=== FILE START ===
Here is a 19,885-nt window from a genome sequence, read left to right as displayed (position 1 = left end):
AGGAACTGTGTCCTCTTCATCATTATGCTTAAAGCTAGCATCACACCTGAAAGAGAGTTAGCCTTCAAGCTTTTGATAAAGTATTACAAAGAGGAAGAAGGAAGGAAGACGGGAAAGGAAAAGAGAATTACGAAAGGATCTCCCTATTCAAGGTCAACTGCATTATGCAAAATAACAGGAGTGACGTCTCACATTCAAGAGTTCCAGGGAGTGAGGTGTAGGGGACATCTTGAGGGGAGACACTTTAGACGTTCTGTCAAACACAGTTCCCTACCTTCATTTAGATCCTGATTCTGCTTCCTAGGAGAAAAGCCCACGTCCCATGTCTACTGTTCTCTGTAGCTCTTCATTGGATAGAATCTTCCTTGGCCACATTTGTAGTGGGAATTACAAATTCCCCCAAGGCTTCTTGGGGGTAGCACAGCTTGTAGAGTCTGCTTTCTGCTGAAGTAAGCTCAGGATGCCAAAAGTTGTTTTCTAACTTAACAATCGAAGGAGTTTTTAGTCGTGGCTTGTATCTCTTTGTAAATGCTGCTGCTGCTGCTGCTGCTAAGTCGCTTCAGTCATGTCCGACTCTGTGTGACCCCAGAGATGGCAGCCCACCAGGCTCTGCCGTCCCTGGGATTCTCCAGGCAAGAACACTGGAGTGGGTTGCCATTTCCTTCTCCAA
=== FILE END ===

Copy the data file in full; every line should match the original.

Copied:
Here is a 19,885-nt window from a genome sequence, read left to right as displayed (position 1 = left end):
AGGAACTGTGTCCTCTTCATCATTATGCTTAAAGCTAGCATCACACCTGAAAGAGAGTTAGCCTTCAAGCTTTTGATAAAGTATTACAAAGAGGAAGAAGGAAGGAAGACGGGAAAGGAAAAGAGAATTACGAAAGGATCTCCCTATTCAAGGTCAACTGCATTATGCAAAATAACAGGAGTGACGTCTCACATTCAAGAGTTCCAGGGAGTGAGGTGTAGGGGACATCTTGAGGGGAGACACTTTAGACGTTCTGTCAAACACAGTTCCCTACCTTCATTTAGATCCTGATTCTGCTTCCTAGGAGAAAAGCCCACGTCCCATGTCTACTGTTCTCTGTAGCTCTTCATTGGATAGAATCTTCCTTGGCCACATTTGTAGTGGGAATTACAAATTCCCCCAAGGCTTCTTGGGGGTAGCACAGCTTGTAGAGTCTGCTTTCTGCTGAAGTAAGCTCAGGATGCCAAAAGTTGTTTTCTAACTTAACAATCGAAGGAGTTTTTAGTCGTGGCTTGTATCTCTTTGTAAATGCTGCTGCTGCTGCTGCTGCTAAGTCGCTTCAGTCATGTCCGACTCTGTGTGACCCCAGAGATGGCAGCCCACCAGGCTCTGCCGTCCCTGGGATTCTCCAGGCAAGAACACTGGAGTGGGTTGCCATTTCCTTCTCCAA